I too noticed the hole, and thought maybe the photo was more updated than for the FatMax Xtreme version.
As far as the Fubar as a zombie survival tool, there’s nothing at all wrong with that. A lot of people have been discussing the Fubar Demo Bar in a similar context and as an outdoors survival tool.
More of those zombie items and now Stanley is becoming involved with this propaganda? I know Gerber had a market for these items as did others, but I am little surprised to see Stanley become involved as well.
There is really no nice way to say this, but it’s a little weird to imagine grown men and women buying these items if only because they are zombie themed. Especially since zombies are completely derived from fantasy novels and over active imaginations. I think these businesses have been watching too far too many fantasy movies or reading far too many fantasy novels.
Stanley didn’t directly get involved in the zombie meme, but the FuBar comes up often on forum threads discussing weapons for the zombie apocalypse, and some reviews in Amazon mention the same thing jokingly. As to why it comes up so much, I imagine because unlike aliens and the like it’s easy to imagine needing to strike down a ravenous or aggressive human being (undead or not) than any other fantasy creature. I doubt very few people are expecting a real zombie plague, but we can imagine similar scenarios under “what if” self-defense/social collapse circumstances, just as many gun owners do with “what ifs” about home invasion. It’s not so much apples and oranges than it is oranges & tangerines. Undead tangerines. :oD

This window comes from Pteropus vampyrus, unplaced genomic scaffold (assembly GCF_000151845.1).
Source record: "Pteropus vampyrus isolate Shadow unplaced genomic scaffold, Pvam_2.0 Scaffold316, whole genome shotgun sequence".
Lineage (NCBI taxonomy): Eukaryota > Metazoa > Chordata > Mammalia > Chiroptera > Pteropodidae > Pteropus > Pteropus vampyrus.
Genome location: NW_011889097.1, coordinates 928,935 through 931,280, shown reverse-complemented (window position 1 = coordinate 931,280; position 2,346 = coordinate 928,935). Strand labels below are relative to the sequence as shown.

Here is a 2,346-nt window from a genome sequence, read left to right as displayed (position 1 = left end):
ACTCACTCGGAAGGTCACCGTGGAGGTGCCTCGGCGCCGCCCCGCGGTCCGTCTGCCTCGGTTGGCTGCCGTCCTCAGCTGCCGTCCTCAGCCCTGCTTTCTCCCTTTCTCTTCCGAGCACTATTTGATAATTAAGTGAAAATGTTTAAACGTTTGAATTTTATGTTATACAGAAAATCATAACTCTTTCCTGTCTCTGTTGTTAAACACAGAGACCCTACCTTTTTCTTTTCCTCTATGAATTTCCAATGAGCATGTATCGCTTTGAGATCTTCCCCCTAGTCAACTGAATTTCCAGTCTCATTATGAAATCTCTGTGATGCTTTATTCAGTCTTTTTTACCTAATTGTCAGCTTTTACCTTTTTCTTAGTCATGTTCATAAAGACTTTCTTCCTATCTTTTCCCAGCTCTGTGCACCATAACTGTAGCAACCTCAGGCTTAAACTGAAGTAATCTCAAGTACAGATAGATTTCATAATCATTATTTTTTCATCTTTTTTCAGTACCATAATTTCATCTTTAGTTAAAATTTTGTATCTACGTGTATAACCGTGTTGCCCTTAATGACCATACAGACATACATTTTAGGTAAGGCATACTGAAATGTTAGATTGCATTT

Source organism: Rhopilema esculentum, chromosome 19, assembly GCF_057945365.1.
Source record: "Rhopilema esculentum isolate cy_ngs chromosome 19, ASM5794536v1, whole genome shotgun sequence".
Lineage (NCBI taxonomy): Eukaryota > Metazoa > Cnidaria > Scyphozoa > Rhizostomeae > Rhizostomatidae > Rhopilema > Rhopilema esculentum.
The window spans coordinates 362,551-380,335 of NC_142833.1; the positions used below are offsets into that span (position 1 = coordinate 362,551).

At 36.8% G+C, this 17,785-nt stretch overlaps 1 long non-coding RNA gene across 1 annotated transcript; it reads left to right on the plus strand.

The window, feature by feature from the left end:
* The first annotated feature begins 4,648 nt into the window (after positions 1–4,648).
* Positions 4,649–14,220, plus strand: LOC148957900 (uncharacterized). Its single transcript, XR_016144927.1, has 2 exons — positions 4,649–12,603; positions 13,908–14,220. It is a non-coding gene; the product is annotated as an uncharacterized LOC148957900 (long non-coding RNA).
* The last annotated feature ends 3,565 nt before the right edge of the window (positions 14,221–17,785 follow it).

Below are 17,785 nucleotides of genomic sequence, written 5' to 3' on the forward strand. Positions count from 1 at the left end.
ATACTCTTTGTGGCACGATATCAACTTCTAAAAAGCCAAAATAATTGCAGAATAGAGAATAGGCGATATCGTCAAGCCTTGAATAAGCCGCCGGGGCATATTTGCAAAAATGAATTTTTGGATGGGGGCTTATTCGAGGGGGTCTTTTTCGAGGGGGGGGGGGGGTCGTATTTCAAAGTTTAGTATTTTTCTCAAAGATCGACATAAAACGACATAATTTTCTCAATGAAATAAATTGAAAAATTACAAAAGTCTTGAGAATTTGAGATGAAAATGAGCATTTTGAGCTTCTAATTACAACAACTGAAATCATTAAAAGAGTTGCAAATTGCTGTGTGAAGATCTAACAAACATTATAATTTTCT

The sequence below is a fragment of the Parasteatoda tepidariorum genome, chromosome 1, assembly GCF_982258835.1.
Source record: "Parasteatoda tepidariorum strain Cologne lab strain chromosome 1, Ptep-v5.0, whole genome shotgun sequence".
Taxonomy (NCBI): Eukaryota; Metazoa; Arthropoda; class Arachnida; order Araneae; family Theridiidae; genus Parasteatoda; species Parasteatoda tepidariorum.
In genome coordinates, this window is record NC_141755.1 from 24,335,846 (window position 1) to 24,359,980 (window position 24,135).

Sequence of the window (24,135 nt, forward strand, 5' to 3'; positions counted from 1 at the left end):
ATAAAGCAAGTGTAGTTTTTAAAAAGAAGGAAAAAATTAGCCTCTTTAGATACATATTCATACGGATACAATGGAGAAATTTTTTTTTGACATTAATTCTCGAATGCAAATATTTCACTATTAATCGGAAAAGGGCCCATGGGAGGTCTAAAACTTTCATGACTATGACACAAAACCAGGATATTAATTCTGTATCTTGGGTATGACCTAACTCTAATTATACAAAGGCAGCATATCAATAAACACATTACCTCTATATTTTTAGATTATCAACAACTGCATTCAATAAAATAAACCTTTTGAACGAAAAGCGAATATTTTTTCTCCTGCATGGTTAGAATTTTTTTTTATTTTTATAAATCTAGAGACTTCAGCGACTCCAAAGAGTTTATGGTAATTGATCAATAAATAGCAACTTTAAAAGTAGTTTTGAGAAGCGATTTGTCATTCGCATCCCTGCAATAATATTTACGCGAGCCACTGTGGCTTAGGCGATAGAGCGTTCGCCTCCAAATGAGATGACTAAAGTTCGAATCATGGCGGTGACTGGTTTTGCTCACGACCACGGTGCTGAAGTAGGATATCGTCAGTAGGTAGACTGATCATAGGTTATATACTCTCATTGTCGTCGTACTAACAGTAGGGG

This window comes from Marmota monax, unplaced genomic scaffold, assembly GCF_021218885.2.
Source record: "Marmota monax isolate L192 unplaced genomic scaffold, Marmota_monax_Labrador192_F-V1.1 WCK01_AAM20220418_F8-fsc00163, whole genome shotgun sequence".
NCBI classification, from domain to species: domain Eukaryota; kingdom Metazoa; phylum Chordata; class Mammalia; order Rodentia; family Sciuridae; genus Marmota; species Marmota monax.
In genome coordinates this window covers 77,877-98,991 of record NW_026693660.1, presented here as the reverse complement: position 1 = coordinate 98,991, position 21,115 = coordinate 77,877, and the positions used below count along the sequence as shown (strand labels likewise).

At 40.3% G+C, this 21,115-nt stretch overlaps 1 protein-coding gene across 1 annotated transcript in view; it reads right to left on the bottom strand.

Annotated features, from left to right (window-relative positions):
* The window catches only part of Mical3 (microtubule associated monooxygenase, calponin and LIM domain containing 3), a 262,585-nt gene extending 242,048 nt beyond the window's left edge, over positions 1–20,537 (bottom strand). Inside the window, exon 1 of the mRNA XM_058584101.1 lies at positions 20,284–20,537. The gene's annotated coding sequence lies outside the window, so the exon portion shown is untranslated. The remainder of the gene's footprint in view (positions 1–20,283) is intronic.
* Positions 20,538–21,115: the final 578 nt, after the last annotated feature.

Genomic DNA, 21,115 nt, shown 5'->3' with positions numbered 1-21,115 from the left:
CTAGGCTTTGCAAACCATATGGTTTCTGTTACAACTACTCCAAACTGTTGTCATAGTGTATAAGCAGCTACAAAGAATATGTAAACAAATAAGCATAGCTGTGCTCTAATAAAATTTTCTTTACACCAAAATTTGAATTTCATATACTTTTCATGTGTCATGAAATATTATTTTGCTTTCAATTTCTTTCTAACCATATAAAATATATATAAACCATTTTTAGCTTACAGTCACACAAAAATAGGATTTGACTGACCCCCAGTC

The whole zombie fad will likely pass, but probably not. My feeling is that people like gear in general, and will look for any excuse to buy something that they find appealing. Many zombie-survival-marketed tools have real-world utility, but some are cheap and gaudy.
People collect action figures, comic books, knives, watches, fountain pens, mechanical pencils, gaming consoles, firearms, and sports memorabilia, just to name a few. So why not tools and gear suitable for zombie apocalypse survival. It’s the excessive marketing that’s gotten to me, not the collecting by itself.
You can’t tell me that a right handed person won’t eventually (sooner rather than later) hurt their right wrist swinging this like a sledgehammer/maul. It would be nice if it didn’t have the pry bar end, maybe a big knob, like a baseball bat only larger, for tamping fence posts in. (yes, I know it’s too light for that but it would be safe)
This tool never became available in UK…. I used the smaller version for demolition of everything! A tool for a life. DeWALT should make a similar tool with a smooth round end on the handle, I was always hitting myself with that sharp end of the handle, I don’t mind if it is 6 or 7 in 1 instead of 8 in 1 tool.